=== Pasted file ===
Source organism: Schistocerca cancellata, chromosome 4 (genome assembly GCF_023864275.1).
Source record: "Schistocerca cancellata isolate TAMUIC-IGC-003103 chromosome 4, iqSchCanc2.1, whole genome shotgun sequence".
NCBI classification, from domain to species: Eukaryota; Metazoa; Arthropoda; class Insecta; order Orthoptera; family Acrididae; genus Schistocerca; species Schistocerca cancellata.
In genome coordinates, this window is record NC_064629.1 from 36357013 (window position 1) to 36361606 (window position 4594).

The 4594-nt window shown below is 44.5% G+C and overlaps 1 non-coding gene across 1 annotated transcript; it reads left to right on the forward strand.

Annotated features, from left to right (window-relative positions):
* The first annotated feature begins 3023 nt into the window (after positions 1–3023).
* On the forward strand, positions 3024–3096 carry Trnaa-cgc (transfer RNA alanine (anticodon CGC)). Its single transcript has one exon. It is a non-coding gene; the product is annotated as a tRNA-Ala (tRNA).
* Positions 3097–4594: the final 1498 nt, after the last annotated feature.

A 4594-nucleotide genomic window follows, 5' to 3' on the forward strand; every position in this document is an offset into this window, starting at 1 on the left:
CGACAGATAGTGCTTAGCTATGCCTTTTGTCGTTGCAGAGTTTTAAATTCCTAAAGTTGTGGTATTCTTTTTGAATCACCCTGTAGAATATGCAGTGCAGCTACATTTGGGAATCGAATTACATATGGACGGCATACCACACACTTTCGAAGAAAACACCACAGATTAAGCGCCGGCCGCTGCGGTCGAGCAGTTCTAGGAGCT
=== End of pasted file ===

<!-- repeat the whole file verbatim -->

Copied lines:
Source organism: Schistocerca cancellata, chromosome 4 (genome assembly GCF_023864275.1).
Source record: "Schistocerca cancellata isolate TAMUIC-IGC-003103 chromosome 4, iqSchCanc2.1, whole genome shotgun sequence".
NCBI classification, from domain to species: Eukaryota; Metazoa; Arthropoda; class Insecta; order Orthoptera; family Acrididae; genus Schistocerca; species Schistocerca cancellata.
In genome coordinates, this window is record NC_064629.1 from 36357013 (window position 1) to 36361606 (window position 4594).

The 4594-nt window shown below is 44.5% G+C and overlaps 1 non-coding gene across 1 annotated transcript; it reads left to right on the forward strand.

Annotated features, from left to right (window-relative positions):
* The first annotated feature begins 3023 nt into the window (after positions 1–3023).
* On the forward strand, positions 3024–3096 carry Trnaa-cgc (transfer RNA alanine (anticodon CGC)). Its single transcript has one exon. It is a non-coding gene; the product is annotated as a tRNA-Ala (tRNA).
* Positions 3097–4594: the final 1498 nt, after the last annotated feature.

A 4594-nucleotide genomic window follows, 5' to 3' on the forward strand; every position in this document is an offset into this window, starting at 1 on the left:
CGACAGATAGTGCTTAGCTATGCCTTTTGTCGTTGCAGAGTTTTAAATTCCTAAAGTTGTGGTATTCTTTTTGAATCACCCTGTAGAATATGCAGTGCAGCTACATTTGGGAATCGAATTACATATGGACGGCATACCACACACTTTCGAAGAAAACACCACAGATTAAGCGCCGGCCGCTGCGGTCGAGCAGTTCTAGGAGCT